But Jane also had traits that weren't common in an average governess; she was independent and strong-willed. These characteristics come out when she tries to pursue an intimate relationship with Rochester despite her social class. This takes courage and a strong sense of what she wants, and shows that she's willing to give up the respect from her society to follow her heart. Another sign of her strong courage is when she leaves Thornfield, even though she wanted to be with Rochester her self-respect and dignity wouldn't allow her to put aside her pride and become his mistress. Society's norms and conventions have a great influence on how Jane reacts and presents herself in situations. And her story shows how society strongly influenced who she was on the surface (submissive, quiet, and plain) but it couldn't oppress her strongest characteristics that always came out in her biggest decisions. And it was thanks to her strength and perseverance that she was able to end up with the man she loved after having waited patiently. And her courage that made sure she kept true to herself till the end, thus Jane is rewarded for staying true to herself by eventually ending up with Rochester.
Jane's lifestyle was very much criticized in the Victorian era, not only by the people in the novel, but by its readers of the 19th century.
"It is a very remarkable book: we have no remembrance of another combining such genuine power with such horrid taste. Both together have equally assisted to gain the great popularity it has enjoyed; for in these days of extravagant adoration of all that bears the stamp of novelty and originality, sheer rudeness and vulgarity have come in for a most mistaken worship."(Elizabeth Rigby)
Rigby states that the reason Jane Eyre is appreciated is because it is original, but she also finds that it is 'vulgar', 'rude', and a 'mistaken worship'. If we compare this to for example my view on Jane Eyre, which is that she was a young woman who had to live through a lot of hardships and managed to still stay true to what she felt was right and in the end got rewarded for this self-perseverance. We see that opinions have changed immensely with time.
Catherine comes from a family with good social standing, and is also very beautiful. These are two traits which are necessary for a woman to be an eligible option for marrying into a wealthy family. But these aren't the only traits that were expected from a suitable bride in the Victorian era, they were also expected to be submissive to their husband, a good hostess to their guests during dinner parties and such, and have children for whom they'd hire a governess to take care of. Catherine had the beauty, but her personality wasn't that of a suitable wife, she's depicted as wild in the novel, bad tempered, selfish and passionate. Catherine had the superficial traits of becoming a good wife, but none of the internal characteristics necessary.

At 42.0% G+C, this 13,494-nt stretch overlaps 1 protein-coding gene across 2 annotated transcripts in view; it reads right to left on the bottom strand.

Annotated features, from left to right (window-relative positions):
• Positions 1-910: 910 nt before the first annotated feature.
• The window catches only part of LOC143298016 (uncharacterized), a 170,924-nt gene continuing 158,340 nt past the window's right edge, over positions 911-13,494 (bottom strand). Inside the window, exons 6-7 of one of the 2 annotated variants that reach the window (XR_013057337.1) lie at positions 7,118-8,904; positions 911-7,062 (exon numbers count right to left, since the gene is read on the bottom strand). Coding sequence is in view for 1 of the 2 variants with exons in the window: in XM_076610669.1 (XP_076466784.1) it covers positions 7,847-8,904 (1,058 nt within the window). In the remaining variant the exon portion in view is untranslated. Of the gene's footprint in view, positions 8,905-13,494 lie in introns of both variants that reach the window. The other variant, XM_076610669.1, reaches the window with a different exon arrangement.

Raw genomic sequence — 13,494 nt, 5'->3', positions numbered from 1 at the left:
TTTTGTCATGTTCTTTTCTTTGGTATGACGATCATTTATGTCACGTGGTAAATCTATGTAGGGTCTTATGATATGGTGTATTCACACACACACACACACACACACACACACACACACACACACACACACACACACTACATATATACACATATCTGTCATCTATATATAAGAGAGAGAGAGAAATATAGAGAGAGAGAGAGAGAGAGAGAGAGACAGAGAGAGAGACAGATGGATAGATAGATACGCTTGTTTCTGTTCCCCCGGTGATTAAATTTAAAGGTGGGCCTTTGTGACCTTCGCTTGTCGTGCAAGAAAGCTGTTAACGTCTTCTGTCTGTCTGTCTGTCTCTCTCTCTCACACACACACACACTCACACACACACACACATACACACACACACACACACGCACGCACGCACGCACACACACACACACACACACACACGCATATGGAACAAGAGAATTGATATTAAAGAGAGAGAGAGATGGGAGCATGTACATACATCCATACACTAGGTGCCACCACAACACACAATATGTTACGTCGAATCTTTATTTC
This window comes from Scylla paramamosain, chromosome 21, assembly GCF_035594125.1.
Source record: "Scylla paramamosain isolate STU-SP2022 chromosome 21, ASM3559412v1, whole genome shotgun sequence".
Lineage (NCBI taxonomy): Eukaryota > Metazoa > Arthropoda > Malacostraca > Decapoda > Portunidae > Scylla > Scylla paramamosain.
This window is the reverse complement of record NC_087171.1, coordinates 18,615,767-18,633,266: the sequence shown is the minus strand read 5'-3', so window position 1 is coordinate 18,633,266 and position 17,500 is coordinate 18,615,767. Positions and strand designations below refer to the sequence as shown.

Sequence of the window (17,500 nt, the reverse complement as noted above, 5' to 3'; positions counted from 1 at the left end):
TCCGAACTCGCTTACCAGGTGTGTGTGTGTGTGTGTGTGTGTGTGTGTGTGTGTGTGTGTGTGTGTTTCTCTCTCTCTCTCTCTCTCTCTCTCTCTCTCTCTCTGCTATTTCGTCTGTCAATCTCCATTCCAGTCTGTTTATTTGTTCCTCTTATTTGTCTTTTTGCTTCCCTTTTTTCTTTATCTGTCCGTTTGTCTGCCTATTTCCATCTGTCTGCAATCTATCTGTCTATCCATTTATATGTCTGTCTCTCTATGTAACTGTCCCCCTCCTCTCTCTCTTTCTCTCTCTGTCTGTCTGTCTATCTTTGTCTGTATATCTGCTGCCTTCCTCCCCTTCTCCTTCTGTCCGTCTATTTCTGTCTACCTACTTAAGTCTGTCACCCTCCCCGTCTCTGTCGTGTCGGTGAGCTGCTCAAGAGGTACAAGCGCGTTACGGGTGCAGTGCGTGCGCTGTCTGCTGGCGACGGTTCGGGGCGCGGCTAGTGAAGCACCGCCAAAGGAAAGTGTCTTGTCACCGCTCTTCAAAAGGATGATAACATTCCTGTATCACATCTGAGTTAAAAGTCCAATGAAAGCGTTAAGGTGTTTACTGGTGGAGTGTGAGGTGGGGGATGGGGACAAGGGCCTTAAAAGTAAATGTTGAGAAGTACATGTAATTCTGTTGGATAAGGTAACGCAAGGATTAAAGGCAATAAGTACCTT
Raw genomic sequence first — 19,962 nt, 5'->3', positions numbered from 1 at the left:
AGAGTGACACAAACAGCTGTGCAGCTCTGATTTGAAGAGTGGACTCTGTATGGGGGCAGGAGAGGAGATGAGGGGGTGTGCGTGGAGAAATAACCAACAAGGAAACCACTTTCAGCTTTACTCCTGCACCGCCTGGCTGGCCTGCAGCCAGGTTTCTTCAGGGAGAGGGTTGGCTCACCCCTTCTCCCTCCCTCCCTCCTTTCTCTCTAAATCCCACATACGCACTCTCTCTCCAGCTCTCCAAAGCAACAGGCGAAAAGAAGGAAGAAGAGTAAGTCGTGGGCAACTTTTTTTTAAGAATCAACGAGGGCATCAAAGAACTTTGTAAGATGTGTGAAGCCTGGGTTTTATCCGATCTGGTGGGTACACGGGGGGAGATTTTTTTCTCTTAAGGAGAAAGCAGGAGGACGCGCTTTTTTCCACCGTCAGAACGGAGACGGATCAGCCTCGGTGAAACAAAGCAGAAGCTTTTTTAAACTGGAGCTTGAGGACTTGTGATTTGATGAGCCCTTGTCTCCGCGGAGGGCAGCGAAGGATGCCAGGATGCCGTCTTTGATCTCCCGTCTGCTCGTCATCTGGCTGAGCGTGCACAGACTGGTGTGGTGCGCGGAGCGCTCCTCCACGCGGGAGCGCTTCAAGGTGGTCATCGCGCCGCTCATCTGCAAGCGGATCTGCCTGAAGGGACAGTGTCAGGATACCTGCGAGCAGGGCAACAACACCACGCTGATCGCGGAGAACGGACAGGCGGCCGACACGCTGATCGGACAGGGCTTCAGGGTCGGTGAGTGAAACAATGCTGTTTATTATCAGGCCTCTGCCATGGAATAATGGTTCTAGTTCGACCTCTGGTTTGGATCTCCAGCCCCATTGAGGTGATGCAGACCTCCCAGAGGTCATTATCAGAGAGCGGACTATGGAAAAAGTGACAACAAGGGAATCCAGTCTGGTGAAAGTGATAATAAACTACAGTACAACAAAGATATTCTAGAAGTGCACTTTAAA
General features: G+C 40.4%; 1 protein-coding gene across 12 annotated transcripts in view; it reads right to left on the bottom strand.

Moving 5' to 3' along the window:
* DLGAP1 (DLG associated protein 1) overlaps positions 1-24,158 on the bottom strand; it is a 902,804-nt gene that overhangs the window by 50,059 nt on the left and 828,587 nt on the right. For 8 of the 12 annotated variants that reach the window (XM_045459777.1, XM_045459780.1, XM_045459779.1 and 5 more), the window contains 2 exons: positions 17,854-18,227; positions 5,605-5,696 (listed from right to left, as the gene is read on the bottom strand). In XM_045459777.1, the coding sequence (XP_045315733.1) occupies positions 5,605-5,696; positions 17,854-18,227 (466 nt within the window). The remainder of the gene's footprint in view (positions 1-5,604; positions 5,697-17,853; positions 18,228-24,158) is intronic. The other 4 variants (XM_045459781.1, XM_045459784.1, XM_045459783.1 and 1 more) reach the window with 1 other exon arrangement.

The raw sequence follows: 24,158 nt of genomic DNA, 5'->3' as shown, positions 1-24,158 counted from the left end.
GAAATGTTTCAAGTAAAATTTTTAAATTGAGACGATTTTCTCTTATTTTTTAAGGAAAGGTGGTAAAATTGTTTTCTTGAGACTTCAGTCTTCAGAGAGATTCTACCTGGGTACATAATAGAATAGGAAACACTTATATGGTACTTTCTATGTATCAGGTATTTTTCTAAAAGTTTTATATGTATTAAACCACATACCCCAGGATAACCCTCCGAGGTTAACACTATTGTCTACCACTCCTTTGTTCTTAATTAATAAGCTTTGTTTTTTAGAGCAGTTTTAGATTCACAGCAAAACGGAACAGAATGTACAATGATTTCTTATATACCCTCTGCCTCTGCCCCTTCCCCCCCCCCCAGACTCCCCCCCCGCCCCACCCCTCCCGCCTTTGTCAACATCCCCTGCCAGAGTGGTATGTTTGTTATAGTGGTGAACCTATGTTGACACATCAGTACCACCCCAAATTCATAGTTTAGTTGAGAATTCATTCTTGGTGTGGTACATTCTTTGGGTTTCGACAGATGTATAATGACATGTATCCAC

During this era a woman was completely dependent on her husband, so it's understandable that Catherine would choose the safer road and marry Edgar Linton for his security and status. But it became an internal conflict for Catherine, because even though she thought Edgar could offer her what she wanted, he could not. She thought that what she wanted was what society proposed she should want, even though her personality traits are that of a person who in our time would be considered lively and wants the things that are less conventional, and what she actually wanted was to be with Heathcliff (who is anything but conventional).
"My love for Linton is like the foliage in the woods. Time will change it, I'm well aware, as winter changes the trees - my love for Heathcliff resembles the eternal rocks beneath - a source of little visible delight, but necessary. Nelly I am Heathcliff - he's always, always on my mind - not as a pleasure, any more than I am always a pleasure to myself - but, as my own being"
This describes Catherine's internal conflict. She loves Edgar for what he has to offer her, but she loves Heathcliff as a part of herself. He is her true love. Yet she cannot be with him according to the norms of society. Emily Brontë shows how society's conventions of the Victorian age stand in the way of a woman's heart and feelings, by describing the conflict Catherine feels when she has to make a choice between what is conventional and what she truly wants. And when she chose society's conventions she also chose her own ruin, because she discovers she chose the path of a wasted life. Catherine choosing Edgar instead of Heathcliff brings out a lot of sympathy in readers of today's society, because we're now used to people getting married for love instead of it purely being based on wealth and status. Most readers feel so much sympathy, that Catherine's flaws become less apparent.